The Malin Head dolphins have proved a huge hit with people living around the headland. Mr Farren said local people have already given two of the more daring dolphins names.
“In Dingle, they have Fungi but here local people decided to name the first two dolphins. They’ve called one of them Bamba (after the local landmark Bamba’s Crown) and the other one Sunny after sunny Malin Head,” he said.
He said the dolphins appear to become most active when local fishing boats are passing.
“Local diving clubs and kayaking clubs have been able to get very close to them but it’s when boats are in the water that they seem to be most active. Some people think it’s the boats’ engines which excites them but you can see them playing in front of the boats as they go past,” he said.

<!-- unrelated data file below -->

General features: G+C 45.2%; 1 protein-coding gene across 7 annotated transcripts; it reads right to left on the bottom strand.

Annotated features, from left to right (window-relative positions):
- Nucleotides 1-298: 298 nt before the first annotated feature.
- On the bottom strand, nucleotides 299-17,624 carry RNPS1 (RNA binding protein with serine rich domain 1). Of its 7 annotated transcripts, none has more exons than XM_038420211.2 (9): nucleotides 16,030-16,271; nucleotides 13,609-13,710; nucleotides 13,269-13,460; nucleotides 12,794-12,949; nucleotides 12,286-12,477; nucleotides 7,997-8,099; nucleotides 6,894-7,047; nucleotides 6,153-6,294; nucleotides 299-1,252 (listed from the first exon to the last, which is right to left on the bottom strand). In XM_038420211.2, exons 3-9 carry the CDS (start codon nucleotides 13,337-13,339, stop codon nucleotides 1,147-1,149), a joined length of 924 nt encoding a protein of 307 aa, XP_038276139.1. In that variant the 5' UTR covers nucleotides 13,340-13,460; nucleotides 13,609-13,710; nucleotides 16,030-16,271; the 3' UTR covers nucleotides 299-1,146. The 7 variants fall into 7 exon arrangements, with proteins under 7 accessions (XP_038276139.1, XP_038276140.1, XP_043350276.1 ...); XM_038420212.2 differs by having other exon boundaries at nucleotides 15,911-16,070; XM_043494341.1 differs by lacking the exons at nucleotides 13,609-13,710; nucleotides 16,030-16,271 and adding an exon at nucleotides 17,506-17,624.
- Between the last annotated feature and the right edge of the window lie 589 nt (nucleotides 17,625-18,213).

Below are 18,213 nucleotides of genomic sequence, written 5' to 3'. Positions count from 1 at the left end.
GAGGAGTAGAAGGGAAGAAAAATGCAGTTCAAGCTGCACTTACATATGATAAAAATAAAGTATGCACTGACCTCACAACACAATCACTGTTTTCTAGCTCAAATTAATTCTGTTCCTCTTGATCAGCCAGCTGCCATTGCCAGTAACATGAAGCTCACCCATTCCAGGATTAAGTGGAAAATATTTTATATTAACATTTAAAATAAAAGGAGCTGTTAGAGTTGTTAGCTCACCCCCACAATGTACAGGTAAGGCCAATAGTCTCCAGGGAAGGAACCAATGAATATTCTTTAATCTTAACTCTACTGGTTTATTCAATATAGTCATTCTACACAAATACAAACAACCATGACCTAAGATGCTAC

Mr Farren said the return of the dolphins appeared to have attracted more tourists to the area.
“We’ve the new Atlantic Way here now so we’re not just sure if the increased tourist numbers has to do with that or with the dolphins but there’s definitely more people trying to see them,” he said.
Fossil of a Jesus lizard that walked on water found in Wyoming USA
Scientists have discovered a 48-million-year-old fossil of a ‘Jesus lizard’, known for its ability to walk on water, in the US State of Wyoming.
Modern relatives of the Jesus lizard live in an area stretching from central Mexico to northern Colombia, flourishing in the higher temperatures found at the equator.
The 48-million-year-old fossil is the first description of a new species, Babibasiliscus alxi, and may represent the earliest clear member of the Jesus lizard group, Corytophanidae, experts said. This group, which includes iguanas and chameleons, remains poorly understood, due to the small number of fossils available for study.